The term societal violence encompasses the totality of violence facing communities anywhere and calls society to action. Although large-scale incidents capture national media attention, some people believe they are statistically not at risk personally. However, given the increase in violent crime over the past several years and the likelihood of crime continuing to rise post-COVID, the danger is real and should not be ignored. Three case studies highlight the threat to unsuspecting victims in incidents that garnered much less attention than Uvalde:
In April 2022, Jamari Cortez Bonaparte-Jackson was only 12 years old when he was shot and killed at Tanglewood Middle School, South Carolina. Authorities reported that he was shot at least once by another student, and the boys knew each other. However, the motive is unknown as the community questions why “Mari” was killed and how a 12-year-old possessed a firearm on a middle school campus.
In November 2021, retired Oakland, California Police Captain Ersie Joyner was not aware he was being targeted for an afternoon robbery in the moments before armed assailants accosted him. When the attackers said they would shoot him to take his vehicle, Joyner believed his life was in danger. He drew his weapon, killing one attacker and being wounded multiple times in the exchange of gunfire.
Kate Steinle was walking on Pier 14 in San Francisco with her father and a friend when Jose Inez Garcia-Zarate fired a pistol. The bullet hit a wall before striking Steinle and killing her. Garcia-Zarate was a convicted felon who was in the U.S. illegally. He said he was wandering around San Francisco after taking sleeping pills he had found in a dumpster, then found a pistol but had no recollection of firing the gun.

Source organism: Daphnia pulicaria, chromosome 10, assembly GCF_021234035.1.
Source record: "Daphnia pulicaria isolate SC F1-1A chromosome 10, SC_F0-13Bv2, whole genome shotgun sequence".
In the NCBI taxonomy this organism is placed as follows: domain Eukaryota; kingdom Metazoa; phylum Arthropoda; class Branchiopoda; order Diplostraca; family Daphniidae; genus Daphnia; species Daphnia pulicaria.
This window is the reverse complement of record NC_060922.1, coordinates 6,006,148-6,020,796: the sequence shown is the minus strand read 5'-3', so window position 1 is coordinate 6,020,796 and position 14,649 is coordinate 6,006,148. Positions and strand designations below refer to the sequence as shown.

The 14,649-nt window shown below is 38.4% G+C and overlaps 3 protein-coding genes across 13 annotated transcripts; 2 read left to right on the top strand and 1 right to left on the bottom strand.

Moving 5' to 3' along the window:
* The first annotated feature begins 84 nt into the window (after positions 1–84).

Societal violence is causing economic and psychological harm and taking lives at increasing rates. As societal violence rises, the emerging impacts on U.S. critical infrastructure are another growing challenge.
How Societal Violence Impacts Critical Infrastructure
Case studies and examples of violent crime demonstrate the impact on human life. The cascading effects of COVID-19 on increasing rates of violence cannot be understated. Societal violence directly impacts at least 6 of the 16 critical infrastructure sectors, with the potential to directly impact all of these sectors.
The Emergency Services Sector (ESS) is responsible for a wide range of prevention, response, and recovery operations. The ESS comprises five distinct disciplines: law enforcement, fire and rescue, emergency medical services, emergency management, and public works. These are the first responders to violent incidents, and the pandemic has particularly impacted this sector. Increases in violence and mass casualty incidents deplete already overwhelmed local resources. For example, San Bernardino paid $4 million to respond to the terrorist attack. The lack of funding and resources results in many police departments, including Austin, Texas, no longer responding to “non-life threatening” 911 calls.